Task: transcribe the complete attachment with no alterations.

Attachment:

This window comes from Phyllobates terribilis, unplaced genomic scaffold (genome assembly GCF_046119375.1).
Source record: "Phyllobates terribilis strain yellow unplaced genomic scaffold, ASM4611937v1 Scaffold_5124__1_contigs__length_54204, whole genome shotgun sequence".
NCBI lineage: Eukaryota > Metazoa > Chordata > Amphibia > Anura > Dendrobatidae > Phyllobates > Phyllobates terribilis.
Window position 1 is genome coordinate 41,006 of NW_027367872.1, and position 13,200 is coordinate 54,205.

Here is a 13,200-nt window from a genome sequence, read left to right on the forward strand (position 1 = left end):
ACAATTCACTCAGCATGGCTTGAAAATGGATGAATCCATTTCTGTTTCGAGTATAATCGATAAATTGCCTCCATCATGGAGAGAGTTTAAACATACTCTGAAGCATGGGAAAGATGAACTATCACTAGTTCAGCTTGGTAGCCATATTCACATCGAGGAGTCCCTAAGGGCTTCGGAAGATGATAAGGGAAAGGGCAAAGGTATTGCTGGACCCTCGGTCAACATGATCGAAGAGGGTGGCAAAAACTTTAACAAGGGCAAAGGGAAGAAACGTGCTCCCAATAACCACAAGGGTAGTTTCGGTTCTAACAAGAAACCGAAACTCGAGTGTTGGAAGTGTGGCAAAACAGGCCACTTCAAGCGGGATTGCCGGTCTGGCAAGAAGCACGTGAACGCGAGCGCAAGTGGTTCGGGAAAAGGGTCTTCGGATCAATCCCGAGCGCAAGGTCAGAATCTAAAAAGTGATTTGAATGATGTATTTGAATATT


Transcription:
This window comes from Phyllobates terribilis, unplaced genomic scaffold (genome assembly GCF_046119375.1).
Source record: "Phyllobates terribilis strain yellow unplaced genomic scaffold, ASM4611937v1 Scaffold_5124__1_contigs__length_54204, whole genome shotgun sequence".
NCBI lineage: Eukaryota > Metazoa > Chordata > Amphibia > Anura > Dendrobatidae > Phyllobates > Phyllobates terribilis.
Window position 1 is genome coordinate 41,006 of NW_027367872.1, and position 13,200 is coordinate 54,205.

Here is a 13,200-nt window from a genome sequence, read left to right on the forward strand (position 1 = left end):
ACAATTCACTCAGCATGGCTTGAAAATGGATGAATCCATTTCTGTTTCGAGTATAATCGATAAATTGCCTCCATCATGGAGAGAGTTTAAACATACTCTGAAGCATGGGAAAGATGAACTATCACTAGTTCAGCTTGGTAGCCATATTCACATCGAGGAGTCCCTAAGGGCTTCGGAAGATGATAAGGGAAAGGGCAAAGGTATTGCTGGACCCTCGGTCAACATGATCGAAGAGGGTGGCAAAAACTTTAACAAGGGCAAAGGGAAGAAACGTGCTCCCAATAACCACAAGGGTAGTTTCGGTTCTAACAAGAAACCGAAACTCGAGTGTTGGAAGTGTGGCAAAACAGGCCACTTCAAGCGGGATTGCCGGTCTGGCAAGAAGCACGTGAACGCGAGCGCAAGTGGTTCGGGAAAAGGGTCTTCGGATCAATCCCGAGCGCAAGGTCAGAATCTAAAAAGTGATTTGAATGATGTATTTGAATATT